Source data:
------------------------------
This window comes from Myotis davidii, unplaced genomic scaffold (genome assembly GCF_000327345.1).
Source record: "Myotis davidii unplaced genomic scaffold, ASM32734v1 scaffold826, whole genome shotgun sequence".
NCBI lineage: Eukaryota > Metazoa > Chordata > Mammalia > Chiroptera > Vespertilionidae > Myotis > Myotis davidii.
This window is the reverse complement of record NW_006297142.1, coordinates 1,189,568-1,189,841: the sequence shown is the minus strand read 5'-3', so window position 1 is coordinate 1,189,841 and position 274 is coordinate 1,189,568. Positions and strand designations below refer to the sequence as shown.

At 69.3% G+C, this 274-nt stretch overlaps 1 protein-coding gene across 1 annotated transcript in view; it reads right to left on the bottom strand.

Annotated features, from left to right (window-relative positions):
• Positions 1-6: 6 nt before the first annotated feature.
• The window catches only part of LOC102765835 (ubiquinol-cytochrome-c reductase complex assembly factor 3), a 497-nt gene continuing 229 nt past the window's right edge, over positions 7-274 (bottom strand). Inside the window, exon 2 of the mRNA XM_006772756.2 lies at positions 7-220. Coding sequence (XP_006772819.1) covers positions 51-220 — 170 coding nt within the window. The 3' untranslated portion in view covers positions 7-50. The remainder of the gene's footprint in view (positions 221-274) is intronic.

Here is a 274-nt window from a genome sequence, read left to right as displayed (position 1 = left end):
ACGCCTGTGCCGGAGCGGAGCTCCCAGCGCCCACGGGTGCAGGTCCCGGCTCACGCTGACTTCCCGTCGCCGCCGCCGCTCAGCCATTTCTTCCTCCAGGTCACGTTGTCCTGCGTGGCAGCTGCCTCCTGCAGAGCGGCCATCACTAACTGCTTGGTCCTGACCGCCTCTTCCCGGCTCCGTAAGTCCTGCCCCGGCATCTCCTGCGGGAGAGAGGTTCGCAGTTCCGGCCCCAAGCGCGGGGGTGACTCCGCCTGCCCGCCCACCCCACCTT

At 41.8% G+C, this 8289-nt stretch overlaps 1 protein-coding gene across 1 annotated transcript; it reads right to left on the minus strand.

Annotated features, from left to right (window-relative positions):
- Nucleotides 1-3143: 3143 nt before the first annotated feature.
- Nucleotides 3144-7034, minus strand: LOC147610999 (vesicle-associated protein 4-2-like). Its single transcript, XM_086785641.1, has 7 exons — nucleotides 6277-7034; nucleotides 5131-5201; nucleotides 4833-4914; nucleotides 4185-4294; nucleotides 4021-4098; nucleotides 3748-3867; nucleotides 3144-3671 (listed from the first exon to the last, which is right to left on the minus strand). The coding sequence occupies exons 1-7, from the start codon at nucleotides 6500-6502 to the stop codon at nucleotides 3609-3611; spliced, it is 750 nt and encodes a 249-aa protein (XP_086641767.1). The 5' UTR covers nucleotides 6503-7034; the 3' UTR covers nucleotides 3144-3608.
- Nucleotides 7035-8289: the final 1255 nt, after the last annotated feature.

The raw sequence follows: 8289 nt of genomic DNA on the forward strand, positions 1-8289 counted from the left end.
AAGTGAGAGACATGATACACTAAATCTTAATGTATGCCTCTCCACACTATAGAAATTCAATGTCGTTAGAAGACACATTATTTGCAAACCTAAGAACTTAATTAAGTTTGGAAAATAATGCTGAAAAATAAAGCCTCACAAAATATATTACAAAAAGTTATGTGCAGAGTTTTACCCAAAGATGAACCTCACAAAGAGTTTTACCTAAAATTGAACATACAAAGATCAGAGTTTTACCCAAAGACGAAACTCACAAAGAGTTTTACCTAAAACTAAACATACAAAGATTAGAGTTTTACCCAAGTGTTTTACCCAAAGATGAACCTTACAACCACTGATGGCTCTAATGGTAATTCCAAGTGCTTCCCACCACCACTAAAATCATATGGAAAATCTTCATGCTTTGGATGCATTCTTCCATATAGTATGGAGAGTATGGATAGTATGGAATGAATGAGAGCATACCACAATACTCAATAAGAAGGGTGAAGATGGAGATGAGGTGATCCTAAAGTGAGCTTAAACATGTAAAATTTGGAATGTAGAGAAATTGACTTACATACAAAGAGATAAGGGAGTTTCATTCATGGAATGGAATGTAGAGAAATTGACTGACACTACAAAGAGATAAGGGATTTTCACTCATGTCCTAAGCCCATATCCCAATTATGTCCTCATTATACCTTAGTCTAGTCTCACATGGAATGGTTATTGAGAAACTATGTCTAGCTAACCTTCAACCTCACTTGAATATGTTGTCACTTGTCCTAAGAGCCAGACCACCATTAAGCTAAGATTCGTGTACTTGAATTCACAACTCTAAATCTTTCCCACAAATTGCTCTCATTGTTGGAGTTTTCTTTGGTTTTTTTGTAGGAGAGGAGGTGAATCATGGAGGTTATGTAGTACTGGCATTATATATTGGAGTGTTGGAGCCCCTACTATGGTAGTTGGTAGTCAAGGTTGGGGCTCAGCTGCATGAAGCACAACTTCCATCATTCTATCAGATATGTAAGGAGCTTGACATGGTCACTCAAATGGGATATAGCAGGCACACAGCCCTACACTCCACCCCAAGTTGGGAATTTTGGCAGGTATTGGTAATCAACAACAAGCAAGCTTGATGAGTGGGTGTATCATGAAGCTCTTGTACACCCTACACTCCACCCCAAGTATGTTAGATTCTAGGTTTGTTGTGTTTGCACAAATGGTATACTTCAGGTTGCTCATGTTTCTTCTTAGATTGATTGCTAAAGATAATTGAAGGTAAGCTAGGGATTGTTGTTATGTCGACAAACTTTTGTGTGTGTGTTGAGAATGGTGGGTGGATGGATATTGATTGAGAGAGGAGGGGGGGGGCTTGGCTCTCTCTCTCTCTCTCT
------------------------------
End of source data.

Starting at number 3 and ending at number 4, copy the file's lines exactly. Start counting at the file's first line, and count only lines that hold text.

NCBI lineage: Eukaryota > Metazoa > Chordata > Mammalia > Chiroptera > Vespertilionidae > Myotis > Myotis davidii.
This window is the reverse complement of record NW_006297142.1, coordinates 1,189,568-1,189,841: the sequence shown is the minus strand read 5'-3', so window position 1 is coordinate 1,189,841 and position 274 is coordinate 1,189,568. Positions and strand designations below refer to the sequence as shown.